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randwolf

The Great Unravelling



This is the most recent collection of Paul Krugman columns. Paul Krugman, for those of you who have been hiding under a tub for the past three years, is an economist, a professor at Princeton, and a New York Times op-ed columnist, one of the few widely read critics of the W. Bush administration.

The book is a collection of his New York Times columns, loosely organized into topics. By and large, the book is professorial in style; Econ 101. Even when Krugman is sharply critical, he's more inclined to explanation than vituperation. But there is plenty to criticize. Whether it's social security privatization proposals that will leave many of our middle-aged citizens impoverished in old age ("2 – 1 = 4"), Enronomics, or just plain political lies, there's a great deal critical here, and a few positive notes: mostly on globalization and praise of other economists. As far as I can tell, Krugman has been right a great deal of the time. Economists across the spectrum agree with most of his major points and he scooped most of the economic community in recognizing Enron's market manipulations in California.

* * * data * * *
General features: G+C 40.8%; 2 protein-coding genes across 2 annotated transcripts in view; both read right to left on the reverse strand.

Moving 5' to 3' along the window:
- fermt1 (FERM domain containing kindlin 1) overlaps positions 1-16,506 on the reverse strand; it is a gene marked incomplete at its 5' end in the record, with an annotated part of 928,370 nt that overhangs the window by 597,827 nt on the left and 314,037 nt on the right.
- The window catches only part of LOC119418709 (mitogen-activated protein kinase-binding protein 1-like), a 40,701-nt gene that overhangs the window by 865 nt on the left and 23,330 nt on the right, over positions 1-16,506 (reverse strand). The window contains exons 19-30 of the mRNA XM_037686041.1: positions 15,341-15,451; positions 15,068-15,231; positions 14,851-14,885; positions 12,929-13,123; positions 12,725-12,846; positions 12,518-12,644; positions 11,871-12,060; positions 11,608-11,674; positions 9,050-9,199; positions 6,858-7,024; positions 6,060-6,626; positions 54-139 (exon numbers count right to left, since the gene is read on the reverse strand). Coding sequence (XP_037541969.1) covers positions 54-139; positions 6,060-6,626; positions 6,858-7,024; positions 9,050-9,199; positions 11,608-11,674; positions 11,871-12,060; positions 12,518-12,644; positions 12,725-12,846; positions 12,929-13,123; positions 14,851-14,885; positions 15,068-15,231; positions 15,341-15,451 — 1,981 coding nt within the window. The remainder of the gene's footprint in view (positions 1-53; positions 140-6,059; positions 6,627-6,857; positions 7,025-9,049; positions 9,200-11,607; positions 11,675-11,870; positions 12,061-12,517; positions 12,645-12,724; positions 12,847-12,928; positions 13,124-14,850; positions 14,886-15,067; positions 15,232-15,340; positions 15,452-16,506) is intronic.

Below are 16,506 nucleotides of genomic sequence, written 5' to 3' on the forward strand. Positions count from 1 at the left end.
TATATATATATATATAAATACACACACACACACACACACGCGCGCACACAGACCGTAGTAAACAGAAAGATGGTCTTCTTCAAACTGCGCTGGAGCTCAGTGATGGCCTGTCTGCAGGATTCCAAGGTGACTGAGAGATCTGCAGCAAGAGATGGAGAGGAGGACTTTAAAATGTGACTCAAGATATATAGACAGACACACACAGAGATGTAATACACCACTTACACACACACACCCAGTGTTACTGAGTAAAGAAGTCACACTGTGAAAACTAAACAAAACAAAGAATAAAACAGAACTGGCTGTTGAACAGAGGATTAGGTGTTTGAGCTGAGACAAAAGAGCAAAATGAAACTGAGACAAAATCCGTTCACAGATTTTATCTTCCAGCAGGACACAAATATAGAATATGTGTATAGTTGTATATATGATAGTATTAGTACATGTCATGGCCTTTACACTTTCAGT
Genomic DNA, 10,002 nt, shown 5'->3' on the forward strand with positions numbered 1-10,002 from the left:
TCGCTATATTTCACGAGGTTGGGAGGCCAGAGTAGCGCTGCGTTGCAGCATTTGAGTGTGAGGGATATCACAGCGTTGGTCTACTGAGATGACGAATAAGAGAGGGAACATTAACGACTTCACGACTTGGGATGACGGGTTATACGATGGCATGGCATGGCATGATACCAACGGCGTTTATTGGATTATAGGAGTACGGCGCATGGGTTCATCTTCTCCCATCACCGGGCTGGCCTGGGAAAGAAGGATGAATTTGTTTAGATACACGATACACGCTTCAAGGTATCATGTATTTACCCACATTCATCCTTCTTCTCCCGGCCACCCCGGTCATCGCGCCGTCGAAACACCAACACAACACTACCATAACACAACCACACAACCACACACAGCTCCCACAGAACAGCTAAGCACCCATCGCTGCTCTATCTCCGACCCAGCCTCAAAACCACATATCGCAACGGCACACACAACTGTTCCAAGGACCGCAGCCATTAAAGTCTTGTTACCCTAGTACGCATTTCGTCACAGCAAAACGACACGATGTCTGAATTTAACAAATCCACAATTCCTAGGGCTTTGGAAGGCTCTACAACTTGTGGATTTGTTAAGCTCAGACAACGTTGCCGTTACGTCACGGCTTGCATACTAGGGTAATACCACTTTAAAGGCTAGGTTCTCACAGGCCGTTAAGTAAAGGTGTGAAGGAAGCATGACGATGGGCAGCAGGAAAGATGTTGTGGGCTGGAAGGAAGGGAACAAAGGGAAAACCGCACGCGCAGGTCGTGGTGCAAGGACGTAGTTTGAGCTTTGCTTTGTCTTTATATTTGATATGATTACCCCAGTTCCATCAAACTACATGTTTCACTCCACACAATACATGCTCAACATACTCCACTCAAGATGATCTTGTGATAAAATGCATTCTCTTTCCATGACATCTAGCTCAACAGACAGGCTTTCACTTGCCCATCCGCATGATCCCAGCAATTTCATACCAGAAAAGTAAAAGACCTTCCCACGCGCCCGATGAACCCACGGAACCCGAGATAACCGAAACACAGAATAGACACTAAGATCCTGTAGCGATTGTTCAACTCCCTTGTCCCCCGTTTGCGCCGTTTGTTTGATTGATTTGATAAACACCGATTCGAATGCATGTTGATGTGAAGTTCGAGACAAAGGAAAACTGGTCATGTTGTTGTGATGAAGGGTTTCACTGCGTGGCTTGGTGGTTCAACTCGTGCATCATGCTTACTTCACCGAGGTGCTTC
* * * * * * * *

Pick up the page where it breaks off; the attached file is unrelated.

It is therefore a quietly terrifying book: its critique of the current US governing coalition is sharp and well-buttressed. When a moderate, mainstream economist like Krugman--he seems to have been hired by the Times to be a cheerleader for globalization--starts saying these people are radicals: saying that these people intend to dismantle the New Deal, that these people are warmongers, that these people oppose the separation of church and state, and may not even accept democracy as a form of government, and when he can back his position with simple, directly reasoned, and easily checked arguments, there is great reason for concern.

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